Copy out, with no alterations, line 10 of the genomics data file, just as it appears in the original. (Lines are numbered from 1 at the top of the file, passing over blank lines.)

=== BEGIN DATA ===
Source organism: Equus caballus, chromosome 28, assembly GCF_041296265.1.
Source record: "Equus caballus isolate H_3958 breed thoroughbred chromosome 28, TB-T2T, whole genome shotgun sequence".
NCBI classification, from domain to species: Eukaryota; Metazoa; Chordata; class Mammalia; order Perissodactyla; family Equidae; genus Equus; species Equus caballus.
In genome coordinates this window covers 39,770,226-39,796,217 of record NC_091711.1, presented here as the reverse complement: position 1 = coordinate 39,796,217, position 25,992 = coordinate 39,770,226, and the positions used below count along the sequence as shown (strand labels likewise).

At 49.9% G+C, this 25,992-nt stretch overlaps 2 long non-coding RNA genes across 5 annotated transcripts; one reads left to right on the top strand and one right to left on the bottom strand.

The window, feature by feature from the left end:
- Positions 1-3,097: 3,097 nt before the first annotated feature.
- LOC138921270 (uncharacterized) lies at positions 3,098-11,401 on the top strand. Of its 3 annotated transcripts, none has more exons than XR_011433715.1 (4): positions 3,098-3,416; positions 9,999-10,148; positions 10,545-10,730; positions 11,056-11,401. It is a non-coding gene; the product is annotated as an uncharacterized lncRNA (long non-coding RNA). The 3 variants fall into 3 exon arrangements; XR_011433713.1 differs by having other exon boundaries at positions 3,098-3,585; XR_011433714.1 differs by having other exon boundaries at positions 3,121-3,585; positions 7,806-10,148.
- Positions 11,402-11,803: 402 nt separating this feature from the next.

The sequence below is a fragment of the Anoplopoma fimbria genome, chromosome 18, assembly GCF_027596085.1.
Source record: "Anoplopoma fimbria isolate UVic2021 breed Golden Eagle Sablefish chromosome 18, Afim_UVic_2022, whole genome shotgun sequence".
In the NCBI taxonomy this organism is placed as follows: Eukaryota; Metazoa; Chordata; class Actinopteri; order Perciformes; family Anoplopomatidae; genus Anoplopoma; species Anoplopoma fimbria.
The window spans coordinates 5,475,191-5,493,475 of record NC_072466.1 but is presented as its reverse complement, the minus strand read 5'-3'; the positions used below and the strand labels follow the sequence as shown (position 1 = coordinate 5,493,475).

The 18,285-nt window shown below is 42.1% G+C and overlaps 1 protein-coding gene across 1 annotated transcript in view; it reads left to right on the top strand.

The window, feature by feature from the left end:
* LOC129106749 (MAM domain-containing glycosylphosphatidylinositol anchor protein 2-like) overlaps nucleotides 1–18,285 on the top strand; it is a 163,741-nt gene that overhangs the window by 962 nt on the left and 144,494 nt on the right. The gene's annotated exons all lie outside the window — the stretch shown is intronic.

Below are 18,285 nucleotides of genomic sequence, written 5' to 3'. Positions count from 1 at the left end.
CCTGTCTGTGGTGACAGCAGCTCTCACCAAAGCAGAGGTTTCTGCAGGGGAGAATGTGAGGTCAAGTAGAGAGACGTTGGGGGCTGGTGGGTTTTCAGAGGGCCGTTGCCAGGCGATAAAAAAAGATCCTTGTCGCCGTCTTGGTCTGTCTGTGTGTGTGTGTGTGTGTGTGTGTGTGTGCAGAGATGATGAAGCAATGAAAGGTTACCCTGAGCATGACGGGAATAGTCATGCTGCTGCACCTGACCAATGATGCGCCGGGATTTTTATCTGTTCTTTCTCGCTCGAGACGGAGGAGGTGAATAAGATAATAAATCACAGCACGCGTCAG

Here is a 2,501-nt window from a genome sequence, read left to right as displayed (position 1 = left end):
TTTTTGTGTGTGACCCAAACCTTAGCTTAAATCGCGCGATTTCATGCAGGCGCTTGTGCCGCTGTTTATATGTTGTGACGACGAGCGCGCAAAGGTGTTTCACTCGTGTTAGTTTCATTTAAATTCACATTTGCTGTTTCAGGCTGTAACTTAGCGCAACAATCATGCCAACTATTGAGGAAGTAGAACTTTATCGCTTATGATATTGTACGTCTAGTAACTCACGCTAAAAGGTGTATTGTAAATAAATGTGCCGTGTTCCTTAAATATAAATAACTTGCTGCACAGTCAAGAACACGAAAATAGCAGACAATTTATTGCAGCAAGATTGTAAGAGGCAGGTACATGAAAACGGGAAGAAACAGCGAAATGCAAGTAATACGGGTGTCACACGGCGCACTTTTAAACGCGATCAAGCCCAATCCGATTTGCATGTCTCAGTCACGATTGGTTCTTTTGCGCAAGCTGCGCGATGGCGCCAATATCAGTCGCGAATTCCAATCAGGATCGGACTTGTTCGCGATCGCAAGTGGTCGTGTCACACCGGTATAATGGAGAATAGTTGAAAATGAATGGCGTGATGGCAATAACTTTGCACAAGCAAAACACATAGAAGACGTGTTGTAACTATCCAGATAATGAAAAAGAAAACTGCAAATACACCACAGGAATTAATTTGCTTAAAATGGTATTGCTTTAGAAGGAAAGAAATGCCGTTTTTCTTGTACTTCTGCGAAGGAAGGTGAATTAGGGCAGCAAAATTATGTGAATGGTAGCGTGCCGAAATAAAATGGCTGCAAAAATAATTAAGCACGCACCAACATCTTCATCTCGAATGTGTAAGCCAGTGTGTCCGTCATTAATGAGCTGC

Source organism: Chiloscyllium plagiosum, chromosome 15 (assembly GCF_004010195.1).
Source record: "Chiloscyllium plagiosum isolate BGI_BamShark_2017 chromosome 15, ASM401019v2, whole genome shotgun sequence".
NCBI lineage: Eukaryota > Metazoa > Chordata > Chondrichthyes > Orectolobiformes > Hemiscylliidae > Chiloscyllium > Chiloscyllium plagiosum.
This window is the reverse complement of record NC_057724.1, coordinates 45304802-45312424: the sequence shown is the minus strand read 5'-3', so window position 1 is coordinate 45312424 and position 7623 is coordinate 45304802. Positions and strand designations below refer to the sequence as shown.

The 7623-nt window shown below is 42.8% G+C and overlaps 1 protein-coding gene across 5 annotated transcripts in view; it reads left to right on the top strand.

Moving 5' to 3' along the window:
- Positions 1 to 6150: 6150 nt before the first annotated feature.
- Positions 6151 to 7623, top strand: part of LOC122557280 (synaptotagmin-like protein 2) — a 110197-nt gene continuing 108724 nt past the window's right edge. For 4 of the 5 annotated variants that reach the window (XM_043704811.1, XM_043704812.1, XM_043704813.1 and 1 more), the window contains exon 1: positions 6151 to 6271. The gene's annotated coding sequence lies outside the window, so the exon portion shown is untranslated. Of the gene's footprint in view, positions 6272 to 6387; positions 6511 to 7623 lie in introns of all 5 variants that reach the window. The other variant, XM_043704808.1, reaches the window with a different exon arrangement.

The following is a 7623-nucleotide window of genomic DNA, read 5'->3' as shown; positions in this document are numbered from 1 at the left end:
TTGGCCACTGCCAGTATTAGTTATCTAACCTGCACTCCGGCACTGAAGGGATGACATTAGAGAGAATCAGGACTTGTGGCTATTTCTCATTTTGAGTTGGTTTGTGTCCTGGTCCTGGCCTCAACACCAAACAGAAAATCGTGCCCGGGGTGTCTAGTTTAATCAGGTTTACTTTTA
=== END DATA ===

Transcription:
The sequence below is a fragment of the Anoplopoma fimbria genome, chromosome 18, assembly GCF_027596085.1.